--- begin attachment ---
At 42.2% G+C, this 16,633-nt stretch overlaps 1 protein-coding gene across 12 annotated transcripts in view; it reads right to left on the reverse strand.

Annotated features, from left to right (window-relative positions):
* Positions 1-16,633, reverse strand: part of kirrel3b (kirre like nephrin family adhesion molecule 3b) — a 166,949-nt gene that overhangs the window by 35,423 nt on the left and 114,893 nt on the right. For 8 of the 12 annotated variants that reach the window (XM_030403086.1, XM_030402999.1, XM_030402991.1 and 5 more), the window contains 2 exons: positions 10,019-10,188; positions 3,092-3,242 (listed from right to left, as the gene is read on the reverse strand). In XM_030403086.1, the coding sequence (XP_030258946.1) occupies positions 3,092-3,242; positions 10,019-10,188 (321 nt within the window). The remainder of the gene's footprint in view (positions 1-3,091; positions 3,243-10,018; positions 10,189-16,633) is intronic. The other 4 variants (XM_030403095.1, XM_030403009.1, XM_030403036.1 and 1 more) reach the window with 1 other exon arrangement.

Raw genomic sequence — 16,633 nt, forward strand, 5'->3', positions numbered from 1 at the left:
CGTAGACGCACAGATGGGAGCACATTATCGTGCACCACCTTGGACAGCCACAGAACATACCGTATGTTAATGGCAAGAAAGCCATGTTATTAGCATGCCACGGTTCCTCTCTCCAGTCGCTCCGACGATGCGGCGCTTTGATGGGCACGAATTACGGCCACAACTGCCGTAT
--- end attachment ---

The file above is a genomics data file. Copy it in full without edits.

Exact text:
At 42.2% G+C, this 16,633-nt stretch overlaps 1 protein-coding gene across 12 annotated transcripts in view; it reads right to left on the reverse strand.

Annotated features, from left to right (window-relative positions):
* Positions 1-16,633, reverse strand: part of kirrel3b (kirre like nephrin family adhesion molecule 3b) — a 166,949-nt gene that overhangs the window by 35,423 nt on the left and 114,893 nt on the right. For 8 of the 12 annotated variants that reach the window (XM_030403086.1, XM_030402999.1, XM_030402991.1 and 5 more), the window contains 2 exons: positions 10,019-10,188; positions 3,092-3,242 (listed from right to left, as the gene is read on the reverse strand). In XM_030403086.1, the coding sequence (XP_030258946.1) occupies positions 3,092-3,242; positions 10,019-10,188 (321 nt within the window). The remainder of the gene's footprint in view (positions 1-3,091; positions 3,243-10,018; positions 10,189-16,633) is intronic. The other 4 variants (XM_030403095.1, XM_030403009.1, XM_030403036.1 and 1 more) reach the window with 1 other exon arrangement.

Raw genomic sequence — 16,633 nt, forward strand, 5'->3', positions numbered from 1 at the left:
CGTAGACGCACAGATGGGAGCACATTATCGTGCACCACCTTGGACAGCCACAGAACATACCGTATGTTAATGGCAAGAAAGCCATGTTATTAGCATGCCACGGTTCCTCTCTCCAGTCGCTCCGACGATGCGGCGCTTTGATGGGCACGAATTACGGCCACAACTGCCGTAT